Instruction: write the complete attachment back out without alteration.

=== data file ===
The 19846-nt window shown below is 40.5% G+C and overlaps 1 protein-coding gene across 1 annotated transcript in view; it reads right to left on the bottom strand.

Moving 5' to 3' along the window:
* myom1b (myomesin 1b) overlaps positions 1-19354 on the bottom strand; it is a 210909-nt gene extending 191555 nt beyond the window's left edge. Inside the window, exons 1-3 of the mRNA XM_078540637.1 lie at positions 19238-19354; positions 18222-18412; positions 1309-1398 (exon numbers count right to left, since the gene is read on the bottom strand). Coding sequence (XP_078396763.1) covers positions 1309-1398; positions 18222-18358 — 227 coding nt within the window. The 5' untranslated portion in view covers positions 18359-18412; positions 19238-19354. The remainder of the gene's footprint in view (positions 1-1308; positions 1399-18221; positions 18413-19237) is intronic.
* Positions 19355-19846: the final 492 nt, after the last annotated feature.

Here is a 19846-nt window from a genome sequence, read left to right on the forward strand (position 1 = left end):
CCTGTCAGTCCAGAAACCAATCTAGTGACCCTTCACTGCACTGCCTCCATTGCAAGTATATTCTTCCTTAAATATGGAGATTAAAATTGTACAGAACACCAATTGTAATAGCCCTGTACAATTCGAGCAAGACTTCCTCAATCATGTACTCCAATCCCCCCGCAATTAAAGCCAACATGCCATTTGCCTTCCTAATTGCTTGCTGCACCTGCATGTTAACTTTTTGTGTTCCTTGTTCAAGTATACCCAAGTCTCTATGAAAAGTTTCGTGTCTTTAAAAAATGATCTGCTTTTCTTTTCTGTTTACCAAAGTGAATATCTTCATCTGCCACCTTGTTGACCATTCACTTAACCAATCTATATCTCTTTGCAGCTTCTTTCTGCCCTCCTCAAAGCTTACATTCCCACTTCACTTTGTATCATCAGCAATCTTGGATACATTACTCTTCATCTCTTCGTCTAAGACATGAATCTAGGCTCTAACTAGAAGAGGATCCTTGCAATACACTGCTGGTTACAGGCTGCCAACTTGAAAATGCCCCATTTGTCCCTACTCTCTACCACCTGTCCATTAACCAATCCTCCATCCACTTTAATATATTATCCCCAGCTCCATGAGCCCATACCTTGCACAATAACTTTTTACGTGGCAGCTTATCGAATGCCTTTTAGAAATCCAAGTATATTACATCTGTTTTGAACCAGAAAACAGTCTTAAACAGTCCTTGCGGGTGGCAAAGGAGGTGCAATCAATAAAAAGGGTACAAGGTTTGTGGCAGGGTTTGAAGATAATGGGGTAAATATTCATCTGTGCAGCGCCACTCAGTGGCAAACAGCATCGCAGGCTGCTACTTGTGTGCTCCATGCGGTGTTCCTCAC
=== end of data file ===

The 19846-nt window shown below is 40.5% G+C and overlaps 1 protein-coding gene across 1 annotated transcript in view; it reads right to left on the bottom strand.

Moving 5' to 3' along the window:
* myom1b (myomesin 1b) overlaps positions 1-19354 on the bottom strand; it is a 210909-nt gene extending 191555 nt beyond the window's left edge. Inside the window, exons 1-3 of the mRNA XM_078540637.1 lie at positions 19238-19354; positions 18222-18412; positions 1309-1398 (exon numbers count right to left, since the gene is read on the bottom strand). Coding sequence (XP_078396763.1) covers positions 1309-1398; positions 18222-18358 — 227 coding nt within the window. The 5' untranslated portion in view covers positions 18359-18412; positions 19238-19354. The remainder of the gene's footprint in view (positions 1-1308; positions 1399-18221; positions 18413-19237) is intronic.
* Positions 19355-19846: the final 492 nt, after the last annotated feature.

Here is a 19846-nt window from a genome sequence, read left to right on the forward strand (position 1 = left end):
CCTGTCAGTCCAGAAACCAATCTAGTGACCCTTCACTGCACTGCCTCCATTGCAAGTATATTCTTCCTTAAATATGGAGATTAAAATTGTACAGAACACCAATTGTAATAGCCCTGTACAATTCGAGCAAGACTTCCTCAATCATGTACTCCAATCCCCCCGCAATTAAAGCCAACATGCCATTTGCCTTCCTAATTGCTTGCTGCACCTGCATGTTAACTTTTTGTGTTCCTTGTTCAAGTATACCCAAGTCTCTATGAAAAGTTTCGTGTCTTTAAAAAATGATCTGCTTTTCTTTTCTGTTTACCAAAGTGAATATCTTCATCTGCCACCTTGTTGACCATTCACTTAACCAATCTATATCTCTTTGCAGCTTCTTTCTGCCCTCCTCAAAGCTTACATTCCCACTTCACTTTGTATCATCAGCAATCTTGGATACATTACTCTTCATCTCTTCGTCTAAGACATGAATCTAGGCTCTAACTAGAAGAGGATCCTTGCAATACACTGCTGGTTACAGGCTGCCAACTTGAAAATGCCCCATTTGTCCCTACTCTCTACCACCTGTCCATTAACCAATCCTCCATCCACTTTAATATATTATCCCCAGCTCCATGAGCCCATACCTTGCACAATAACTTTTTACGTGGCAGCTTATCGAATGCCTTTTAGAAATCCAAGTATATTACATCTGTTTTGAACCAGAAAACAGTCTTAAACAGTCCTTGCGGGTGGCAAAGGAGGTGCAATCAATAAAAAGGGTACAAGGTTTGTGGCAGGGTTTGAAGATAATGGGGTAAATATTCATCTGTGCAGCGCCACTCAGTGGCAAACAGCATCGCAGGCTGCTACTTGTGTGCTCCATGCGGTGTTCCTCAC